Algeria kidnappers 'taken alive'


Algerian special forces clearing the In Amenas natural gas plant after a deadly hostage siege captured a sixth militant alive today, a security source said.

Algeria's military ended the siege yesterday, four days after militants seized the remote desert plant with hundreds of Algerians and scores of foreign workers inside. Officials initially said no fighters were found alive, but the source said earlier today that five had been captured.

The government says at least 32 militants and 23 hostages were killed, in a preliminary death toll which it expects will rise when a search of the site is complete.

Meanwhile, veteran jihadist Mokhtar Belmokhtar has claimed responsibility in the name of al-Qaeda for the mass hostage-taking in Algeria and called on France to halt air strikes in Mali, Mauritanian news website Sahara Media said toay, citing a video.

"We in al-Qaeda announce this blessed operation," Belmokhtar said in the video, according to Sahara Media. "We are ready to negotiate with the West and the Algerian government provided they stop their bombing of Mali's Muslims."

Sahara Media did not display the video itself on its site and it was not immediately possible to verify the information.

The website has in the past received statements from al Qaeda-linked fighters operating in the lawless Sahara. Before the Mali crisis erupted, Mauritania was one of the countries deemed most at risk from such groups and al Qaeda's north African wing AQIM is believed to have camps in its vast desert.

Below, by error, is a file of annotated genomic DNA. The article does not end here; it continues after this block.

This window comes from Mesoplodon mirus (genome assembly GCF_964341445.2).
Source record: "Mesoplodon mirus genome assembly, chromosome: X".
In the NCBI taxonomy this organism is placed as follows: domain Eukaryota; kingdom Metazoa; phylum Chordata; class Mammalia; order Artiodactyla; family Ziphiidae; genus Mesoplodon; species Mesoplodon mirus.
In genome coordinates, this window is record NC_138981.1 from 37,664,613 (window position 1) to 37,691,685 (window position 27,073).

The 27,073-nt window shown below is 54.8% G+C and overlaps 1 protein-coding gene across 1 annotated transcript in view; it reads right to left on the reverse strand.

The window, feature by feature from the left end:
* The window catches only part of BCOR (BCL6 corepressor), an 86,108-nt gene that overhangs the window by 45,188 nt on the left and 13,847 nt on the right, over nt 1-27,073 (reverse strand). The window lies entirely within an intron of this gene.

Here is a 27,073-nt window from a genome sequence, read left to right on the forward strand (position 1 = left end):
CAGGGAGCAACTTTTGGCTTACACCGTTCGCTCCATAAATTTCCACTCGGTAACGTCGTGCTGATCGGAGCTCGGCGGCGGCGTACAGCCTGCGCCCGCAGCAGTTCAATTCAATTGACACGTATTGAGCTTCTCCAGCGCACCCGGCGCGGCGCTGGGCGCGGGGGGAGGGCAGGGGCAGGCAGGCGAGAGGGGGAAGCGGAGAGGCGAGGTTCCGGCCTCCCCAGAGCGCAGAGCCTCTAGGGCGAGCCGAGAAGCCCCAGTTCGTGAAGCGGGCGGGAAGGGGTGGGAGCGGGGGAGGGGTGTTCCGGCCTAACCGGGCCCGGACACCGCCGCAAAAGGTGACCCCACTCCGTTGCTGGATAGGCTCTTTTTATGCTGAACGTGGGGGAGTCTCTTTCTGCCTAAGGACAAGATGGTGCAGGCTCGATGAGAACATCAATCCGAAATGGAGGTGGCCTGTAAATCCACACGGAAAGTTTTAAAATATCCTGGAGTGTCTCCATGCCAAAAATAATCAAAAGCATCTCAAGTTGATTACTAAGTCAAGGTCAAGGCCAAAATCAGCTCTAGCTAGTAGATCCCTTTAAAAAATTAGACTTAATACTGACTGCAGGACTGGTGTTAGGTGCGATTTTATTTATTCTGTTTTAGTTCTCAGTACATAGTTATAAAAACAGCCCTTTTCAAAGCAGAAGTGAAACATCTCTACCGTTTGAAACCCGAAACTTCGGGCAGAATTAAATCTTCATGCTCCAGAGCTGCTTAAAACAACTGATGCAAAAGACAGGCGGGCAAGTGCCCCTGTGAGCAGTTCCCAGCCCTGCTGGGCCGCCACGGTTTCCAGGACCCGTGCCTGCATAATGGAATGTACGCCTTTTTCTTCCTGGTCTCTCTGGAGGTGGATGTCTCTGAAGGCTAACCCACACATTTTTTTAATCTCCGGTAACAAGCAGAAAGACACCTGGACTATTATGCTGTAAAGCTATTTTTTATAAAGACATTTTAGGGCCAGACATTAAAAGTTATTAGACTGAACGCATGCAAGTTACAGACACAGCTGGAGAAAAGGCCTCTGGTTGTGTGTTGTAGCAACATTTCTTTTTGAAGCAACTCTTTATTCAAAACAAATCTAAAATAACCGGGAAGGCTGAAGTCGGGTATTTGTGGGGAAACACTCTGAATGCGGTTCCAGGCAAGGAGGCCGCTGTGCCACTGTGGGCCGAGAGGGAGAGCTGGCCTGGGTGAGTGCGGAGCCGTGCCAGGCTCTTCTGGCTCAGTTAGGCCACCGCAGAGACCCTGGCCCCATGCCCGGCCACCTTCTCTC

Algeria said it expected heavy hostage casualties after its troops yesterday ended a siege of the heavily armed Islamists who had taken hundreds of workers hostage at a gas plant near the desert town of In Amenas.

"We had around 40 jihadists, most of them from Muslim countries and some even from the West," Belmokhtar said in the video, according to Sahara Media.

Mauritania's ANI news agency had previously reported that members of Belmokhtar's Mulathameen brigade, whose name means "The Masked Ones", had told it the attack was retaliation for French air strikes against the Islamist rebels who seized control of northern Mali last year.

Earlier, an Algerian security official said de-mining squads searching for explosives have found “numerous” bodies at the gas refinery.

The official said the bodies were difficult to identify and it was impossible to determine if they were foreign hostages or others.

Algerian special forces stormed the natural gas complex in the Sahara desert yesterday to end the stand-off, and the government said all 32 militants were killed.

Officials said the militants came from six countries and were armed to cause maximum destruction. Sonatrach, the Algerian state oil company running the Ain Amenas site along with BP and Norway’s Statoil, said the entire refinery had been mined.

“They had decided to succeed in the operation as planned, to blow up the gas complex and kill all the hostages,” said communications minister Mohamed Said, speaking on a state radio interview.

The American government had warned that there were credible threats of more kidnapping attempts on Westerners.


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